I haven’t read Smith’s book, but I did give him and several of his grad students a zoning/gentrification/historical tour in and around Houston Street during the rezoning process several years ago (when I was nearly alone predicting the conequences of that rezoning all of which are being realized now). I ended up in one his students’ dissertations with the pseudonym “Virgil.” I haven’t taught at CUNY for nearly ten years, but that email address was so widely known within CUNY that I’ve been reluctant to give it up. I still look at it regularly, so feel free…

    Now I have to go reply to you on Grieve. I intended to communicate with you weeks ago, and should have, and wish I had.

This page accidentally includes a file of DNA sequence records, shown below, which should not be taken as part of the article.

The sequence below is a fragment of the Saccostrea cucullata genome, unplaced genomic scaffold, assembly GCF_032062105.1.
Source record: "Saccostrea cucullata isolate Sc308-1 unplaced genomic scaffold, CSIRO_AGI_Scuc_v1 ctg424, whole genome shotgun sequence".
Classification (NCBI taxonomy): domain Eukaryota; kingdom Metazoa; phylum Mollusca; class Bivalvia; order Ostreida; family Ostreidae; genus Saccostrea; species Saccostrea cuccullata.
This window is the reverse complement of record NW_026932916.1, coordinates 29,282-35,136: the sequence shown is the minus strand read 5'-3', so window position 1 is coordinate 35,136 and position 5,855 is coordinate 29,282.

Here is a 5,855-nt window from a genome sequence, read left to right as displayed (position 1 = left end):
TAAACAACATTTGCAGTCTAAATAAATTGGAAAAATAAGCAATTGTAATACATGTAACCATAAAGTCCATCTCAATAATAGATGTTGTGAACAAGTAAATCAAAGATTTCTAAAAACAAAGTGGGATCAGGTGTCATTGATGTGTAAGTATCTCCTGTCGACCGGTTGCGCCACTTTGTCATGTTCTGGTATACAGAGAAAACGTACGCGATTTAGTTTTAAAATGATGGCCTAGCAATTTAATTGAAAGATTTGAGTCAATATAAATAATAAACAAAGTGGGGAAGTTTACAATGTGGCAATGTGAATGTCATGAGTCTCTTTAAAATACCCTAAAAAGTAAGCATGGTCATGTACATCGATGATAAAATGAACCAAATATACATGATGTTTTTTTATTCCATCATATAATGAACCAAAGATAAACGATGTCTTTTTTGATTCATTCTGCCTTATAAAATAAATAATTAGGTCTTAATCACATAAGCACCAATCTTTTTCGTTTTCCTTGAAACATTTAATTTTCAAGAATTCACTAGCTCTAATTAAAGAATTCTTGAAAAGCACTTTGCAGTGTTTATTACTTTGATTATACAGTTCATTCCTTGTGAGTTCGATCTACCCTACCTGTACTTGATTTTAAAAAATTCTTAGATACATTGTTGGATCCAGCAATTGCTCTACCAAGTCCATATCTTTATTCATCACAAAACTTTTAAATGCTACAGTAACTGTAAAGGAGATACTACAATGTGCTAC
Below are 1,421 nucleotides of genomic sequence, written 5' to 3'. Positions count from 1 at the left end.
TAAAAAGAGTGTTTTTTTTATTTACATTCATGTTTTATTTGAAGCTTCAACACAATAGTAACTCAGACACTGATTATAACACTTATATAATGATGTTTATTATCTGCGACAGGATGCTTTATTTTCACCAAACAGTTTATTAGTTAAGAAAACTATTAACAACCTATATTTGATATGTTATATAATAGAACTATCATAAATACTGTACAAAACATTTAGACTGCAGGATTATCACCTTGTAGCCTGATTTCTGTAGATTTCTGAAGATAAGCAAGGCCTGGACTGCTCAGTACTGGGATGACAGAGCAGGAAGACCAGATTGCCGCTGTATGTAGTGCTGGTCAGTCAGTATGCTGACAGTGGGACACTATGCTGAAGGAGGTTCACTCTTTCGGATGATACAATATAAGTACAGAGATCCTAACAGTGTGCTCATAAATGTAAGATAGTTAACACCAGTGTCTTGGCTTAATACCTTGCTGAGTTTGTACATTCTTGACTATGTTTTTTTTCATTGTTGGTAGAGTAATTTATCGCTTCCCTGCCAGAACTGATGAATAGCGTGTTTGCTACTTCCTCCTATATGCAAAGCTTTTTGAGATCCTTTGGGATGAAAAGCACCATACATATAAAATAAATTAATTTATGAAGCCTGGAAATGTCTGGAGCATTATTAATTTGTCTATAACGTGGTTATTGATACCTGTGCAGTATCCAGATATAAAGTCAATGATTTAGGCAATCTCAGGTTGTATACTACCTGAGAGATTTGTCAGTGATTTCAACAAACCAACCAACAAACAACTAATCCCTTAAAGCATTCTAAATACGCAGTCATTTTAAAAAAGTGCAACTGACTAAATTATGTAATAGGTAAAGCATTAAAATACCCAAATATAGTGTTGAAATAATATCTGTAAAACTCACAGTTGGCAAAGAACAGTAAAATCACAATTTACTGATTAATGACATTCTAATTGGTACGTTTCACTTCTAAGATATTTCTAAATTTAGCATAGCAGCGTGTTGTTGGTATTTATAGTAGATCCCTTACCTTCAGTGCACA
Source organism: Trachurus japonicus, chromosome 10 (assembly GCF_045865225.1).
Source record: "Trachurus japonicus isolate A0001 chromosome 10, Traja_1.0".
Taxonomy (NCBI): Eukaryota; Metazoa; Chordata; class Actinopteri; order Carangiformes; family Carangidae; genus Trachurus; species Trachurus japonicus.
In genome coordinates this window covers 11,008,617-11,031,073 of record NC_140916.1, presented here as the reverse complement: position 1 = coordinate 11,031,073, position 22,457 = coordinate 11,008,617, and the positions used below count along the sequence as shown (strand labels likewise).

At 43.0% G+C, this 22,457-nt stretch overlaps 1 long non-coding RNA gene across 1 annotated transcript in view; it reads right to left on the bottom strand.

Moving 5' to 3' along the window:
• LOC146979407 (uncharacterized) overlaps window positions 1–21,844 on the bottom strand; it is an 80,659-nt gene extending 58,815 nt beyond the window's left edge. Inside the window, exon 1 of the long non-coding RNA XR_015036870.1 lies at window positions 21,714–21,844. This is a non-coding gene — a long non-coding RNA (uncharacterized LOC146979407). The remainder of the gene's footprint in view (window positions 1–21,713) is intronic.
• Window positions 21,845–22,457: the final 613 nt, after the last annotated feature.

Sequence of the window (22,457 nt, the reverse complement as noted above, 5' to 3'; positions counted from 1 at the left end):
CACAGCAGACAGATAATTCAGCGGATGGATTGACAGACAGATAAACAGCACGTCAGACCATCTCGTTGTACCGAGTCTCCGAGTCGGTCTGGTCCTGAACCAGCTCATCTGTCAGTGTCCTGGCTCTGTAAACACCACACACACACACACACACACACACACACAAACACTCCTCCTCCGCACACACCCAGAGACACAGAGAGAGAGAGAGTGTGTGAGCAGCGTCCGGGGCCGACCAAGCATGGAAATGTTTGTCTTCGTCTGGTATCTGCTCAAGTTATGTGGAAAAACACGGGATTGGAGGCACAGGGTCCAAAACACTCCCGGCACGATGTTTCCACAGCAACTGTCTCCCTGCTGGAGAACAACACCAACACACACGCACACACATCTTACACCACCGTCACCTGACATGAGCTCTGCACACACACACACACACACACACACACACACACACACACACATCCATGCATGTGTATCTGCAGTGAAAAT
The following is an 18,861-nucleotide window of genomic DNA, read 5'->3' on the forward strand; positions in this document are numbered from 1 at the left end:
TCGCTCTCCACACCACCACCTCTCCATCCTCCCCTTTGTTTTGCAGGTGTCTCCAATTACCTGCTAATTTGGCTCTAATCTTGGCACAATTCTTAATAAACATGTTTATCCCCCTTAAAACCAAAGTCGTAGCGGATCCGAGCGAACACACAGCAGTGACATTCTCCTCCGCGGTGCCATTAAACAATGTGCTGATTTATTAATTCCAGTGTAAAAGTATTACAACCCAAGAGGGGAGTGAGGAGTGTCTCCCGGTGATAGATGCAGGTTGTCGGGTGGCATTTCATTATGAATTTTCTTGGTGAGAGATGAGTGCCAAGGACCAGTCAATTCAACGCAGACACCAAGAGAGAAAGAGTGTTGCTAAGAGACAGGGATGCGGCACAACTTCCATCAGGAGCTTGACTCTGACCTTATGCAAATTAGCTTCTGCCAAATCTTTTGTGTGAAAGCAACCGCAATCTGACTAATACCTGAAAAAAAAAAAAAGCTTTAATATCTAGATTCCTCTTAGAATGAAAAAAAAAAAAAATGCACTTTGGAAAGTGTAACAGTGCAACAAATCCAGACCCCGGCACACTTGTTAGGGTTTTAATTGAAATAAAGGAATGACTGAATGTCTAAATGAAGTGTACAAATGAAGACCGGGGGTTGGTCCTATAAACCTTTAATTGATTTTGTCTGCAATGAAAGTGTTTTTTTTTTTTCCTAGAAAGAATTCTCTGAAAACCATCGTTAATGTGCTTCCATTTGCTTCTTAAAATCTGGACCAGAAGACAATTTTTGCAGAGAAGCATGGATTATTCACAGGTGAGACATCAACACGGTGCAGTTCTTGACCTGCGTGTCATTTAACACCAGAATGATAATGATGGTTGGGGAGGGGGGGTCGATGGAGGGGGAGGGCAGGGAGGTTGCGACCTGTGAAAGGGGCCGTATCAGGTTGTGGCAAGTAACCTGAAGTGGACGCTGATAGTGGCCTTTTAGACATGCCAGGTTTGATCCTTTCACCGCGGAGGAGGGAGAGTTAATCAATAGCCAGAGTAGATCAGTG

Reply

    • shmnyc
      Mar 09, 2013 @ 10:14:38

      I am going to combine my response to you from EVGrieve with this one, as this winds down. When I post on the gentrification of the Society Hill neighborhood in Philadelphia, I’m sure I’ll make comparisons to what’s happening on the Bowery, so this may come up again.

      I did not say that “both white flight and white non flight” cause gentrification. White flight did not fuel gentrification in the LES, nor central Harlem, nor cities in Europe. Flight itself is a response to deteriorating conditions, not a cause, although it speeds up the decline after a while. And while devalorization of housing stock does not itself cause gentrification, it is a necessary prerequisite. Gentrification refers to the revalorization of the housing stock, for the benefit of a wealthier clientele. It’s unfortunate that that’s the word that’s used to describe this process, since it focusses on the last step, and implies White beneficiaries (cf. central Harlem).